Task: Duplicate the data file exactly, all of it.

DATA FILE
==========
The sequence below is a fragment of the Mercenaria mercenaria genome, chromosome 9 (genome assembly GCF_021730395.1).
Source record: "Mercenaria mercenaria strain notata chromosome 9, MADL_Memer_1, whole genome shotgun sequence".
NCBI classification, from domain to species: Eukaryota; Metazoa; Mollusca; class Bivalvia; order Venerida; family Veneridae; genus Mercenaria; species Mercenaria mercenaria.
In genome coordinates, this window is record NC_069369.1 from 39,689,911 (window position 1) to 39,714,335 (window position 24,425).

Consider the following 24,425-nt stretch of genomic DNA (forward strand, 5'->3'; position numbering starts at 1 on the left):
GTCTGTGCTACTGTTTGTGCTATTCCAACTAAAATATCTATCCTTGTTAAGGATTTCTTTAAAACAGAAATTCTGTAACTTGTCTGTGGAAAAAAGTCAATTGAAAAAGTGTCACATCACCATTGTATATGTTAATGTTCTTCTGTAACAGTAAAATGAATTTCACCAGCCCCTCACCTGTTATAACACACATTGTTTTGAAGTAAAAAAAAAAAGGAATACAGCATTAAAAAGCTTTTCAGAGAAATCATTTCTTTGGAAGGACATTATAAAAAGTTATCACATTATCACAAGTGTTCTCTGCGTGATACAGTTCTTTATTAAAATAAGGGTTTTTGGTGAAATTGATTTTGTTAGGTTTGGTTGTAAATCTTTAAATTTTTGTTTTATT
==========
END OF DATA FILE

The sequence below is a fragment of the Mercenaria mercenaria genome, chromosome 9 (genome assembly GCF_021730395.1).
Source record: "Mercenaria mercenaria strain notata chromosome 9, MADL_Memer_1, whole genome shotgun sequence".
NCBI classification, from domain to species: Eukaryota; Metazoa; Mollusca; class Bivalvia; order Venerida; family Veneridae; genus Mercenaria; species Mercenaria mercenaria.
In genome coordinates, this window is record NC_069369.1 from 39,689,911 (window position 1) to 39,714,335 (window position 24,425).

Consider the following 24,425-nt stretch of genomic DNA (forward strand, 5'->3'; position numbering starts at 1 on the left):
GTCTGTGCTACTGTTTGTGCTATTCCAACTAAAATATCTATCCTTGTTAAGGATTTCTTTAAAACAGAAATTCTGTAACTTGTCTGTGGAAAAAAGTCAATTGAAAAAGTGTCACATCACCATTGTATATGTTAATGTTCTTCTGTAACAGTAAAATGAATTTCACCAGCCCCTCACCTGTTATAACACACATTGTTTTGAAGTAAAAAAAAAAAGGAATACAGCATTAAAAAGCTTTTCAGAGAAATCATTTCTTTGGAAGGACATTATAAAAAGTTATCACATTATCACAAGTGTTCTCTGCGTGATACAGTTCTTTATTAAAATAAGGGTTTTTGGTGAAATTGATTTTGTTAGGTTTGGTTGTAAATCTTTAAATTTTTGTTTTATT